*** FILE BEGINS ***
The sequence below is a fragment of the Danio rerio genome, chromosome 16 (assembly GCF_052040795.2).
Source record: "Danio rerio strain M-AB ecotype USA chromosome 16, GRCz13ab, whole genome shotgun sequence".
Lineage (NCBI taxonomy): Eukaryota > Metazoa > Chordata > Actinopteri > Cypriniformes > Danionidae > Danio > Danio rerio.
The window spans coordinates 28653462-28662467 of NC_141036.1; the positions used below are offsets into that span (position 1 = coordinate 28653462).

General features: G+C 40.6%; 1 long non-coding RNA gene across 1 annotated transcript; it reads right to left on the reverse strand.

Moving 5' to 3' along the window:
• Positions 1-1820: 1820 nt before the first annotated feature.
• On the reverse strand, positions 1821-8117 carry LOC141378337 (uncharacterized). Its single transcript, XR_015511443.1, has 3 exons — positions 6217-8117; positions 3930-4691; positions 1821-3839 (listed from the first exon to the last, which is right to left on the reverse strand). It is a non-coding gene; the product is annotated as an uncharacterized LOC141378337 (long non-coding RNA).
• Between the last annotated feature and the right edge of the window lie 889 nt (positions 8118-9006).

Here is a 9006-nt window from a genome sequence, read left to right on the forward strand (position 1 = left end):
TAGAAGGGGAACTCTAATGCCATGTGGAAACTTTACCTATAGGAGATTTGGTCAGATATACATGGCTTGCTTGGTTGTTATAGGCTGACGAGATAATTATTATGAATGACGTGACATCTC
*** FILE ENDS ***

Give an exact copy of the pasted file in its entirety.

The sequence below is a fragment of the Danio rerio genome, chromosome 16 (assembly GCF_052040795.2).
Source record: "Danio rerio strain M-AB ecotype USA chromosome 16, GRCz13ab, whole genome shotgun sequence".
Lineage (NCBI taxonomy): Eukaryota > Metazoa > Chordata > Actinopteri > Cypriniformes > Danionidae > Danio > Danio rerio.
The window spans coordinates 28653462-28662467 of NC_141036.1; the positions used below are offsets into that span (position 1 = coordinate 28653462).

General features: G+C 40.6%; 1 long non-coding RNA gene across 1 annotated transcript; it reads right to left on the reverse strand.

Moving 5' to 3' along the window:
• Positions 1-1820: 1820 nt before the first annotated feature.
• On the reverse strand, positions 1821-8117 carry LOC141378337 (uncharacterized). Its single transcript, XR_015511443.1, has 3 exons — positions 6217-8117; positions 3930-4691; positions 1821-3839 (listed from the first exon to the last, which is right to left on the reverse strand). It is a non-coding gene; the product is annotated as an uncharacterized LOC141378337 (long non-coding RNA).
• Between the last annotated feature and the right edge of the window lie 889 nt (positions 8118-9006).

Here is a 9006-nt window from a genome sequence, read left to right on the forward strand (position 1 = left end):
TAGAAGGGGAACTCTAATGCCATGTGGAAACTTTACCTATAGGAGATTTGGTCAGATATACATGGCTTGCTTGGTTGTTATAGGCTGACGAGATAATTATTATGAATGACGTGACATCTC